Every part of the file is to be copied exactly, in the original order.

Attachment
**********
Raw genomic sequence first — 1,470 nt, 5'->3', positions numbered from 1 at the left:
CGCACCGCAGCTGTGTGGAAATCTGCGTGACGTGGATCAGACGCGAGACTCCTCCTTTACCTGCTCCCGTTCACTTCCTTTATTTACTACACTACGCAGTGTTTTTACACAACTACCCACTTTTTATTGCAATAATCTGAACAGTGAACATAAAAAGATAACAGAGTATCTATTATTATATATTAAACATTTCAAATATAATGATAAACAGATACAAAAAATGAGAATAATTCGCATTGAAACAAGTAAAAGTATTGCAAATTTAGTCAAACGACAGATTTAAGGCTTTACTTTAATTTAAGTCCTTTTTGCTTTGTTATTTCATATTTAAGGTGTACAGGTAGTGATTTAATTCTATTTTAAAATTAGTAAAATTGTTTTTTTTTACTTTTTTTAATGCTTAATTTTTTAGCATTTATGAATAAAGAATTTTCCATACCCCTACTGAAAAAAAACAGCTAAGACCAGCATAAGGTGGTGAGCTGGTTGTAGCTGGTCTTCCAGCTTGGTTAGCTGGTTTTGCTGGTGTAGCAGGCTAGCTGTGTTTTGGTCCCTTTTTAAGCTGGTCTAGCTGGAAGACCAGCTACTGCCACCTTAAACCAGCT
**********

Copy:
Raw genomic sequence first — 1,470 nt, 5'->3', positions numbered from 1 at the left:
CGCACCGCAGCTGTGTGGAAATCTGCGTGACGTGGATCAGACGCGAGACTCCTCCTTTACCTGCTCCCGTTCACTTCCTTTATTTACTACACTACGCAGTGTTTTTACACAACTACCCACTTTTTATTGCAATAATCTGAACAGTGAACATAAAAAGATAACAGAGTATCTATTATTATATATTAAACATTTCAAATATAATGATAAACAGATACAAAAAATGAGAATAATTCGCATTGAAACAAGTAAAAGTATTGCAAATTTAGTCAAACGACAGATTTAAGGCTTTACTTTAATTTAAGTCCTTTTTGCTTTGTTATTTCATATTTAAGGTGTACAGGTAGTGATTTAATTCTATTTTAAAATTAGTAAAATTGTTTTTTTTTACTTTTTTTAATGCTTAATTTTTTAGCATTTATGAATAAAGAATTTTCCATACCCCTACTGAAAAAAAACAGCTAAGACCAGCATAAGGTGGTGAGCTGGTTGTAGCTGGTCTTCCAGCTTGGTTAGCTGGTTTTGCTGGTGTAGCAGGCTAGCTGTGTTTTGGTCCCTTTTTAAGCTGGTCTAGCTGGAAGACCAGCTACTGCCACCTTAAACCAGCT